In Hong Kong’s high-stakes education system, tutorial empires thrive on the fear of failure
I refer to the letter from Norman Wan, “Hong Kong tutorial centres offer short-cuts to good grades, but what about life’s tests?” (August 25).
Local students are seen as having a deep-rooted affinity for rote-learning and cramming for exams, made necessary by an elitist education system with a narrow focus, characterised by both a mandated curriculum and standardised assessment. Achieving individual and academic gains are paramount as stepping stones to a higher socio-economic status.
Unfortunately, the authorities have for decades implicitly fostered and even justified the high-stakes examinations and stratification of the education system, with arguments about meritocracy and excellence. Examinations still play a major role in social stratification through selective entry to the next stage of the educational ladder, a seat in the local undergraduate university system.
That makes many families flock to the private tutoring sector each year, as public schooling is considered inadequate in meeting their needs in such a competitive environment. They need extra “sure-fire” tactics like analysing and forecasting exam and question patterns, studying ready-to-read revision guides, and attending endless mock examinations for extra drilling in order to stand out in the supposedly zero-sum game of local education.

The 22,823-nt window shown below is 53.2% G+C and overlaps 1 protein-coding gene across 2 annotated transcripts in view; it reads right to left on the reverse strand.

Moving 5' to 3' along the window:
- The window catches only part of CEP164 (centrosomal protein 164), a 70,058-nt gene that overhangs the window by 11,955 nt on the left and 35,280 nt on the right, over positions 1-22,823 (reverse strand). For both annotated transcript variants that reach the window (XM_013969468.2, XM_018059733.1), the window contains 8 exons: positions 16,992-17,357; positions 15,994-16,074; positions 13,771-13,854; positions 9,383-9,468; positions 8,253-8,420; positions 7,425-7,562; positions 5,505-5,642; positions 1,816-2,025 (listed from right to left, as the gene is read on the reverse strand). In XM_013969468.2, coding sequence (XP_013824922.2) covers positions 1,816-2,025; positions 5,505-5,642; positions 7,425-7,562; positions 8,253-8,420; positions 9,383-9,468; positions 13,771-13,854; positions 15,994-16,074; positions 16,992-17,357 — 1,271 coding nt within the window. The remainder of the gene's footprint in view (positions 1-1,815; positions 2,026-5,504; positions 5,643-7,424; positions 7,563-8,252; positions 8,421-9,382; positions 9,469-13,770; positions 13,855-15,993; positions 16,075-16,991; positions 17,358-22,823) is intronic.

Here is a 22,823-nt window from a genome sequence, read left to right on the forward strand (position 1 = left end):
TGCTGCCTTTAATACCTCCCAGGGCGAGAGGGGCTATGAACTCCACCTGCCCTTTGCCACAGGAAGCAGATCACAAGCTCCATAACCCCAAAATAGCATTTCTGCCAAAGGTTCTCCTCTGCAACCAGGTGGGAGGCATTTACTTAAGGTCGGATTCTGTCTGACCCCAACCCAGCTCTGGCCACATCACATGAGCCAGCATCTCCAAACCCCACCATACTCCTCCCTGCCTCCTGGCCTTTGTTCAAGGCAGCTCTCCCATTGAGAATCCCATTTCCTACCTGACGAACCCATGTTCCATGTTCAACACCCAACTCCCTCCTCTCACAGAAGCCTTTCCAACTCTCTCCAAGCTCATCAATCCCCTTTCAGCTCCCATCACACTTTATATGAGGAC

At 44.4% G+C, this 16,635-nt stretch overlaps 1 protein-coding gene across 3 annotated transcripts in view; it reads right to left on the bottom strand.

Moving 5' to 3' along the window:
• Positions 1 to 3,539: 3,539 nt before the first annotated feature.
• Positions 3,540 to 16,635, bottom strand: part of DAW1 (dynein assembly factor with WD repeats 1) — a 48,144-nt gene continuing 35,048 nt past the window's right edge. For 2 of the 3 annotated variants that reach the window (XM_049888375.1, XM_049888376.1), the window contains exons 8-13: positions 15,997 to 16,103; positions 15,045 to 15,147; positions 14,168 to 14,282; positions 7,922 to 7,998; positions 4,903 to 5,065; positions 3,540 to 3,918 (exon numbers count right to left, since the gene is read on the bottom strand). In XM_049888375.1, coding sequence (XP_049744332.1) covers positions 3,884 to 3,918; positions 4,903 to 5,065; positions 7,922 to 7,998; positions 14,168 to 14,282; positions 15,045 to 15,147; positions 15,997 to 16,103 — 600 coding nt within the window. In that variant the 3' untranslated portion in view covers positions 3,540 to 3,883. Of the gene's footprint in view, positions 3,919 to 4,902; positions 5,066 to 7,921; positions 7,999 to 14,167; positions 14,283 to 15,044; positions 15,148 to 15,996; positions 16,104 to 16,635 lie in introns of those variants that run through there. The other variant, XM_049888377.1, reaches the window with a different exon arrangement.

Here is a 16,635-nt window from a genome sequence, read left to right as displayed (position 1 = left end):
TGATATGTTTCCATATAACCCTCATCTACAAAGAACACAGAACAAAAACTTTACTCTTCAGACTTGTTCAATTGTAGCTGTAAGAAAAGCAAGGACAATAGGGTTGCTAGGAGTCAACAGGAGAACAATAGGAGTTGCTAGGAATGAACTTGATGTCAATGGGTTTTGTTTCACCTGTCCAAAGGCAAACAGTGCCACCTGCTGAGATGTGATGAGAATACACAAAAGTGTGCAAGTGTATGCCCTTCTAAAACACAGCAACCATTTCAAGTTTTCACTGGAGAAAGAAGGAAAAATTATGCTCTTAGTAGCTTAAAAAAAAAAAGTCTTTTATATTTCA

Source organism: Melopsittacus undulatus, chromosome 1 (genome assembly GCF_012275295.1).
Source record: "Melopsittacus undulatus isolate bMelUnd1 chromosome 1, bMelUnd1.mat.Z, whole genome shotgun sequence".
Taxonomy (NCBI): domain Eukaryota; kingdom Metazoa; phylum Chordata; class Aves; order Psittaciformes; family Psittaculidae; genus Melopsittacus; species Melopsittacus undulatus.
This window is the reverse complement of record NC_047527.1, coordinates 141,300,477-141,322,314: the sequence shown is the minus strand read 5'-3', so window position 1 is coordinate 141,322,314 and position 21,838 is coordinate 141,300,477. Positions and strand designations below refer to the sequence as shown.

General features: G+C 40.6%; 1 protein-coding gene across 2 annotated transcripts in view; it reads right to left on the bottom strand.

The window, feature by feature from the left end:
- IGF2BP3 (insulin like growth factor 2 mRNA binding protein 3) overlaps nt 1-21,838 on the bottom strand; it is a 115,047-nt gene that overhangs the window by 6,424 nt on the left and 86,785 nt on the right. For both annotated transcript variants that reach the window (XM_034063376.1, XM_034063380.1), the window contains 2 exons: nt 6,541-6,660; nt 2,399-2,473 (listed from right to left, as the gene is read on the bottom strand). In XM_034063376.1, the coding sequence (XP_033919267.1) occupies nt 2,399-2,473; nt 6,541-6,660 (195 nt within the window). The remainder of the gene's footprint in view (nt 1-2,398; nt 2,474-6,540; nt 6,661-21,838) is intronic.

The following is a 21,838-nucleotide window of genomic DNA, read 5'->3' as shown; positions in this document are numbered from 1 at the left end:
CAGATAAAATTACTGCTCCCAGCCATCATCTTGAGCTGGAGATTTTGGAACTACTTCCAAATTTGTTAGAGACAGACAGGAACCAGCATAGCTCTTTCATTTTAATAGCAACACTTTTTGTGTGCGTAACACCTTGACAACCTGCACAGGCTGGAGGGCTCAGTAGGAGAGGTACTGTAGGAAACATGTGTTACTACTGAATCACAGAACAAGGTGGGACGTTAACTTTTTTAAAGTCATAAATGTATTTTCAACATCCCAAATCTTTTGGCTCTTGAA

The highly commercialised, organised and mature mini-tutoring empire certainly reflects students’ anxieties, expectations, and hopes for academic success but also the pressure for them to be “successful”. The provision of education is commodified, with services bought and sold in the educational marketplace. Tutorial centre advertisements capitalise on a range of emotions, especially inadequacy and fear, to expand their market.
Despite various changes to the education infrastructure, there has been no genuine transformation as far as the exam-oriented nature of the system is concerned. Test scores are still seen as more crucial than the learning they should represent.
Our knowledge-based world does not lack intelligent people. However, only a few are both knowledgeable and compassionate. Our society certainly needs more enthusiastic and passionate educators to guide and inspire students along the lifelong learning journey. Meanwhile, as teenagers, we can all make a difference, as we are the future. May this difference be rooted in clear thinking and sensitivity towards diversity.
Adrian Lam, Kornhill